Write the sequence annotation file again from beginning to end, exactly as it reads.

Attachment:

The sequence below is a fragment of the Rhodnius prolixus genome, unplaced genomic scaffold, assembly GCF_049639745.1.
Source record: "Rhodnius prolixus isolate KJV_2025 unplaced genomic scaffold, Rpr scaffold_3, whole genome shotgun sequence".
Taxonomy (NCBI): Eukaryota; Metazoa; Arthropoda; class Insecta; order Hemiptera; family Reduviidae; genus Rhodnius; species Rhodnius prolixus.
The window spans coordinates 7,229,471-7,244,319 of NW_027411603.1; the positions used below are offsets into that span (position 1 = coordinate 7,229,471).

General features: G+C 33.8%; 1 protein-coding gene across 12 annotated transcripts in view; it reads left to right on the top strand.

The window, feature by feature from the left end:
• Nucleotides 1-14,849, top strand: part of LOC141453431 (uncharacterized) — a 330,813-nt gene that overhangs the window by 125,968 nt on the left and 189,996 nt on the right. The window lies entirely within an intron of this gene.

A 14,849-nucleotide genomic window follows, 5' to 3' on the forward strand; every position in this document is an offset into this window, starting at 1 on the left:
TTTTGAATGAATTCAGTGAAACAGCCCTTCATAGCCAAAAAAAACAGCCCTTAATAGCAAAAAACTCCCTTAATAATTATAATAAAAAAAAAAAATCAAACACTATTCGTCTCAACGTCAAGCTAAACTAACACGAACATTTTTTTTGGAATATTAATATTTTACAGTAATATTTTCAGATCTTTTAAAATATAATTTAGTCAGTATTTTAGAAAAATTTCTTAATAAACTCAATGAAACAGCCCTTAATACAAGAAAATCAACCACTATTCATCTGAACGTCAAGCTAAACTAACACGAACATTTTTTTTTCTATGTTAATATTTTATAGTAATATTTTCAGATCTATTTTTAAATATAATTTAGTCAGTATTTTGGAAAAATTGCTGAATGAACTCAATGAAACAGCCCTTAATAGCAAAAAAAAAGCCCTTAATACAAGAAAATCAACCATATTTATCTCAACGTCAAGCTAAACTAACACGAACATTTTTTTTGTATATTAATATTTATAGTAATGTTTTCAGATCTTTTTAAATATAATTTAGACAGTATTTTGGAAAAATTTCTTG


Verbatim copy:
The sequence below is a fragment of the Rhodnius prolixus genome, unplaced genomic scaffold, assembly GCF_049639745.1.
Source record: "Rhodnius prolixus isolate KJV_2025 unplaced genomic scaffold, Rpr scaffold_3, whole genome shotgun sequence".
Taxonomy (NCBI): Eukaryota; Metazoa; Arthropoda; class Insecta; order Hemiptera; family Reduviidae; genus Rhodnius; species Rhodnius prolixus.
The window spans coordinates 7,229,471-7,244,319 of NW_027411603.1; the positions used below are offsets into that span (position 1 = coordinate 7,229,471).

General features: G+C 33.8%; 1 protein-coding gene across 12 annotated transcripts in view; it reads left to right on the top strand.

The window, feature by feature from the left end:
• Nucleotides 1-14,849, top strand: part of LOC141453431 (uncharacterized) — a 330,813-nt gene that overhangs the window by 125,968 nt on the left and 189,996 nt on the right. The window lies entirely within an intron of this gene.

A 14,849-nucleotide genomic window follows, 5' to 3' on the forward strand; every position in this document is an offset into this window, starting at 1 on the left:
TTTTGAATGAATTCAGTGAAACAGCCCTTCATAGCCAAAAAAAACAGCCCTTAATAGCAAAAAACTCCCTTAATAATTATAATAAAAAAAAAAAATCAAACACTATTCGTCTCAACGTCAAGCTAAACTAACACGAACATTTTTTTTGGAATATTAATATTTTACAGTAATATTTTCAGATCTTTTAAAATATAATTTAGTCAGTATTTTAGAAAAATTTCTTAATAAACTCAATGAAACAGCCCTTAATACAAGAAAATCAACCACTATTCATCTGAACGTCAAGCTAAACTAACACGAACATTTTTTTTTCTATGTTAATATTTTATAGTAATATTTTCAGATCTATTTTTAAATATAATTTAGTCAGTATTTTGGAAAAATTGCTGAATGAACTCAATGAAACAGCCCTTAATAGCAAAAAAAAAGCCCTTAATACAAGAAAATCAACCATATTTATCTCAACGTCAAGCTAAACTAACACGAACATTTTTTTTGTATATTAATATTTATAGTAATGTTTTCAGATCTTTTTAAATATAATTTAGACAGTATTTTGGAAAAATTTCTTG